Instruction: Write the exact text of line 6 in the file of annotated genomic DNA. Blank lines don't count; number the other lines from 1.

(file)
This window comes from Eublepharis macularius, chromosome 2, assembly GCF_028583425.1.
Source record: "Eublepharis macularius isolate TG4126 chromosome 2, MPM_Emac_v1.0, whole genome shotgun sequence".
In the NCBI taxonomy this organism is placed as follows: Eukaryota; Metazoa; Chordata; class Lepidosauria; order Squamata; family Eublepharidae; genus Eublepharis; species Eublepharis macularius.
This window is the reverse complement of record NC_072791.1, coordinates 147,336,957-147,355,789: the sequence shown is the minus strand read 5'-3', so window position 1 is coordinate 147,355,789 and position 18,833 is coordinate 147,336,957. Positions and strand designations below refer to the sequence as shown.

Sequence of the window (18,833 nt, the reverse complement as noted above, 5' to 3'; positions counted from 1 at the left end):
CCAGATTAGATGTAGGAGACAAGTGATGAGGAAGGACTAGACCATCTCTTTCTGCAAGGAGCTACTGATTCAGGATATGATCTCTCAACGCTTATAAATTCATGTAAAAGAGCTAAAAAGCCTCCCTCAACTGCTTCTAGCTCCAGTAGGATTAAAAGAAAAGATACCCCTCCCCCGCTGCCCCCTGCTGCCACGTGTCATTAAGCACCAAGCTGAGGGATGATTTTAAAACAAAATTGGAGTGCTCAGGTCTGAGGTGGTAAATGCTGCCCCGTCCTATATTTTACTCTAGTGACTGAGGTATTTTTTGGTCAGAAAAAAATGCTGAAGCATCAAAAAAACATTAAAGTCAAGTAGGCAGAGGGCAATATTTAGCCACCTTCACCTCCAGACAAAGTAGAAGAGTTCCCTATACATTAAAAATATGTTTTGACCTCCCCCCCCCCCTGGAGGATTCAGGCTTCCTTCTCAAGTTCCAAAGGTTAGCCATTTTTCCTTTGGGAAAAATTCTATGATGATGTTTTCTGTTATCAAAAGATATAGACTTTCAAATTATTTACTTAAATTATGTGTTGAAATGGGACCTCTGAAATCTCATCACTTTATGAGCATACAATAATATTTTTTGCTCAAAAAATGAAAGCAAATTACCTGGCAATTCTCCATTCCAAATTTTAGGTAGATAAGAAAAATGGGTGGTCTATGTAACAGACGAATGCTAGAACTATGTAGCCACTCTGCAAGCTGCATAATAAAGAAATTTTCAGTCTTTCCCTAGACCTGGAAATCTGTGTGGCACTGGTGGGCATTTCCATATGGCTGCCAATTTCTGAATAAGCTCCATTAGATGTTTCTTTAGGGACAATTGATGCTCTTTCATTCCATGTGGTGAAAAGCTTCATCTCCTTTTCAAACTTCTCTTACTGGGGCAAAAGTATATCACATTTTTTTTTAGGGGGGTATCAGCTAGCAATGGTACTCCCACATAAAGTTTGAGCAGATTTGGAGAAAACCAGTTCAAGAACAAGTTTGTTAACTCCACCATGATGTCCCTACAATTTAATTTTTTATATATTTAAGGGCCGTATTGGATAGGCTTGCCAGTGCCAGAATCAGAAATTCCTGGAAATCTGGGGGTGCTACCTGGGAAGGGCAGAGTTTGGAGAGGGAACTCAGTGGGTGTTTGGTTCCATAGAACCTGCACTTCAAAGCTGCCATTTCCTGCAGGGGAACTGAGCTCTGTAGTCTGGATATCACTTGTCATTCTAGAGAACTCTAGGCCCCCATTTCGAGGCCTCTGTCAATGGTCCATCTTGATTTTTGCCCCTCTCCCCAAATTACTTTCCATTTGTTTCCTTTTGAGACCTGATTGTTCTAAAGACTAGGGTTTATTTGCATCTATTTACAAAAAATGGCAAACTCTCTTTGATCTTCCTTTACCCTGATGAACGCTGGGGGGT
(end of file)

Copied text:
CCAGATTAGATGTAGGAGACAAGTGATGAGGAAGGACTAGACCATCTCTTTCTGCAAGGAGCTACTGATTCAGGATATGATCTCTCAACGCTTATAAATTCATGTAAAAGAGCTAAAAAGCCTCCCTCAACTGCTTCTAGCTCCAGTAGGATTAAAAGAAAAGATACCCCTCCCCCGCTGCCCCCTGCTGCCACGTGTCATTAAGCACCAAGCTGAGGGATGATTTTAAAACAAAATTGGAGTGCTCAGGTCTGAGGTGGTAAATGCTGCCCCGTCCTATATTTTACTCTAGTGACTGAGGTATTTTTTGGTCAGAAAAAAATGCTGAAGCATCAAAAAAACATTAAAGTCAAGTAGGCAGAGGGCAATATTTAGCCACCTTCACCTCCAGACAAAGTAGAAGAGTTCCCTATACATTAAAAATATGTTTTGACCTCCCCCCCCCCCTGGAGGATTCAGGCTTCCTTCTCAAGTTCCAAAGGTTAGCCATTTTTCCTTTGGGAAAAATTCTATGATGATGTTTTCTGTTATCAAAAGATATAGACTTTCAAATTATTTACTTAAATTATGTGTTGAAATGGGACCTCTGAAATCTCATCACTTTATGAGCATACAATAATATTTTTTGCTCAAAAAATGAAAGCAAATTACCTGGCAATTCTCCATTCCAAATTTTAGGTAGATAAGAAAAATGGGTGGTCTATGTAACAGACGAATGCTAGAACTATGTAGCCACTCTGCAAGCTGCATAATAAAGAAATTTTCAGTCTTTCCCTAGACCTGGAAATCTGTGTGGCACTGGTGGGCATTTCCATATGGCTGCCAATTTCTGAATAAGCTCCATTAGATGTTTCTTTAGGGACAATTGATGCTCTTTCATTCCATGTGGTGAAAAGCTTCATCTCCTTTTCAAACTTCTCTTACTGGGGCAAAAGTATATCACATTTTTTTTTAGGGGGGTATCAGCTAGCAATGGTACTCCCACATAAAGTTTGAGCAGATTTGGAGAAAACCAGTTCAAGAACAAGTTTGTTAACTCCACCATGATGTCCCTACAATTTAATTTTTTATATATTTAAGGGCCGTATTGGATAGGCTTGCCAGTGCCAGAATCAGAAATTCCTGGAAATCTGGGGGTGCTACCTGGGAAGGGCAGAGTTTGGAGAGGGAACTCAGTGGGTGTTTGGTTCCATAGAACCTGCACTTCAAAGCTGCCATTTCCTGCAGGGGAACTGAGCTCTGTAGTCTGGATATCACTTGTCATTCTAGAGAACTCTAGGCCCCCATTTCGAGGCCTCTGTCAATGGTCCATCTTGATTTTTGCCCCTCTCCCCAAATTACTTTCCATTTGTTTCCTTTTGAGACCTGATTGTTCTAAAGACTAGGGTTTATTTGCATCTATTTACAAAAAATGGCAAACTCTCTTTGATCTTCCTTTACCCTGATGAACGCTGGGGGGT